The terrain covered by this book's 23 chapters is vast and it is therefore more useful as an overview text than an in-depth study of any of the key concerns of critical psychology or indeed critical theory more generally. This means that those looking for more in-depth studies of the critiques of psychology or those with a critical theory background from outside of psychology may find the text frustrating at times. It also means however that it provides useful provocations to South African psychologists to take debates further by emphasizing the relevance of place and socio-political history for how we tackle psychology's more repressive tendencies. There are three key themes raised by these authors that I felt had particular relevance in this regard.

The first is in how the authors, collectively deal with the nature of the subject of psychology. This is raised early in Chapter 1 where the editors claim that "by focusing on the individual rather than the group and larger society, mainstream psychology overemphasizes individualistic values, hinders the attainment of mutuality and community, and strengthens unjust institutions" (Fox, Prilleltensky & Austin, 2009: 5). No doubt this has been an argument at the heart of critical psychology. However, this particular critique of the universal subject of psychology is only one approach and leads the editors, in their introductory chapter, to suggest that what is needed is a shift in the "level of analysis" (Fox, Prilleltensky & Austin, 2009: 5) rather than a fundamental rethinking of the subject and subjectivity. This is also seen in the preface to the first edition where, in a reflexive moment, the editors claim that "places and personal history fuse to propel ideas and projects" (Fox & Prilleltensky, 1996: xxiii). The approach to rethinking the subject seems therefore not to cover the range of debates within critical psychology circles, and certainly not the cross-disciplinary study of subjectivity, and how these translate into reflexive practices. Indeed, this approach is arguably a rather static notion of the individual rooted in principles of developmental psychology. The risks and possibilities of these ways of working with the nature of the subject are not elaborated further. However the wide range of contributors to the book means that there is diversity. For example, Thomas Teo (Chapter 3) takes a somewhat different approach by claiming that the "context is interwoven with the very fabric of personal identity" (Teo, 2009: 40). Similarly, many chapters (see Chapter 3 by Thomas Teo and Chapter 11 by Alexa Hepburn and Clare Jackson) emphasize critical psychology's concern with understanding social life from the "standpoint of the subject". Likewise, Alexa Hepburn and Clare Jackson (Chapter 11) argue for an approach to subjectivity that understands the subject as constructed in interaction; a view echoed in the chapter by Durrheim, Hook and Riggs (Chapter 12). These are mere glimpses of complex and contested debates and are not given much attention but can offer useful starting points for contextualized South African critique.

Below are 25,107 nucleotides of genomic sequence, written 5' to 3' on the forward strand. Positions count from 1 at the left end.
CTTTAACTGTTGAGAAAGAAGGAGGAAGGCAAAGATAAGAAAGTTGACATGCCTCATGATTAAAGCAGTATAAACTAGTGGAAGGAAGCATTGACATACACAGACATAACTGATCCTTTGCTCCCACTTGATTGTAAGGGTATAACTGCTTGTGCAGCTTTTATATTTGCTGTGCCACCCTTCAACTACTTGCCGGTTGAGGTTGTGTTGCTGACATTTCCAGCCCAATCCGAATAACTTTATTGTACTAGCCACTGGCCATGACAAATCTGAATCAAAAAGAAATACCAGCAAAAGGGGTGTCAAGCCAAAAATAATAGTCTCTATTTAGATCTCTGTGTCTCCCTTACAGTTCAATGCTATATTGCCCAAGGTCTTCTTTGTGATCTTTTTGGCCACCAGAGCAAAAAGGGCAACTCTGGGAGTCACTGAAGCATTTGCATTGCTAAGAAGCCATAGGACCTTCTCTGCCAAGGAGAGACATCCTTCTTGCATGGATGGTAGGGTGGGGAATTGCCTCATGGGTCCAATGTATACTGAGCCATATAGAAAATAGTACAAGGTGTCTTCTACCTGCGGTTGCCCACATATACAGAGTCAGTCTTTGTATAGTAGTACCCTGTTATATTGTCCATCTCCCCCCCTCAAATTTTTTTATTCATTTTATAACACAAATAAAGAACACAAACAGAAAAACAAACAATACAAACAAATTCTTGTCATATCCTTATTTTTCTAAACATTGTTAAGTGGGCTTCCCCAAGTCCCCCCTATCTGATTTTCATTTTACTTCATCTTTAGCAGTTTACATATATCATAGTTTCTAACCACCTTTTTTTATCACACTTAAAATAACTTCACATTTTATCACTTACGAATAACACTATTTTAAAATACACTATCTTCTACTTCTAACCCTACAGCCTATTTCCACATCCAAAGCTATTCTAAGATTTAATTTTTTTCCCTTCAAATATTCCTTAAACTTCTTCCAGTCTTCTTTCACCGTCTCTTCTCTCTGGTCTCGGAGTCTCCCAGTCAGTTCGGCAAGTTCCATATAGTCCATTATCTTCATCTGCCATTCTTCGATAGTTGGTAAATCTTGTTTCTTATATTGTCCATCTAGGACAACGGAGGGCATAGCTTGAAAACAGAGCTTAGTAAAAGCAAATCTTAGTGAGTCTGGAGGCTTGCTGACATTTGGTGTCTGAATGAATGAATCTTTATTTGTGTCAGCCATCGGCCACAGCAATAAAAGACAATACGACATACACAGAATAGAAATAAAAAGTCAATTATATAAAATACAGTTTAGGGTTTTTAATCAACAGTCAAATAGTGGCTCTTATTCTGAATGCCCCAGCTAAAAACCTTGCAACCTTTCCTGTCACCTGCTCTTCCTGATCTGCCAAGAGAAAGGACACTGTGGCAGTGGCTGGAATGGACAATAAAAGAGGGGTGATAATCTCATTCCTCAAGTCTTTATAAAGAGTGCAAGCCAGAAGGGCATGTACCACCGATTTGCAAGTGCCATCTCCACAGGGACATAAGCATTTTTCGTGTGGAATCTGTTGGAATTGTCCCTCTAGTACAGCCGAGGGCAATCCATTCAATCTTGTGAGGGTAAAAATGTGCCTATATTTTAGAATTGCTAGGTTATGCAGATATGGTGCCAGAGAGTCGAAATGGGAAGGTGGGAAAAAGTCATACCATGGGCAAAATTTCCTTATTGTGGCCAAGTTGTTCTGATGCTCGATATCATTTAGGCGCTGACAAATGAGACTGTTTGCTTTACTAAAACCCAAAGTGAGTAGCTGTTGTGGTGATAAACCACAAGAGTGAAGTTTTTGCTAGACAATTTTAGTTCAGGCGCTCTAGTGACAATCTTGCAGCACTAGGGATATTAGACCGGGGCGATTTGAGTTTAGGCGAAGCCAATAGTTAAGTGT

A second theme that seemed to invite reflection from the South African context is the importance of a commitment to social justice and value-driven research. At times, this is conflated with very large and contested notions of human rights and equality which themselves are not sufficiently critiqued. For example, Brinton Lykes and Erzulie Coquillon (Chapter 17) tend to argue for a human rights focus in psychological practice without much attention to the contested ways that human rights have been set up against notions of culture and the difficulties with the universalizing tendencies of the human rights movement (see Mamdani, 2000, and Burman et al, 2004, for very different treatments of this debate). Nevertheless, taking a human rights approach is an impetus for more interdisciplinary work, in this case with critical development theory supporting psychological critique that is often lacking in psychology. Particularly noteworthy for the South African context is the chapter by Michael McCubbin (Chapter 18) which offers an insightful analysis of how "the community" has been co-opted by the move towards deinstitutionalization of the mentally ill in order to exert the same control, and with equally repressive consequences, as institutionalization of the mentally ill. This is a refreshing alternative to the tendency in some of the other chapters to argue for community interventions (whether they are community therapies or activism of various forms) without much attention to the politics and contestation of how community has been used to undermine the interests of minority groups just as effectively as the individualism they critique (for more such critique see Guijt & Shah, 1998 and Cooke & Kothari, 2001).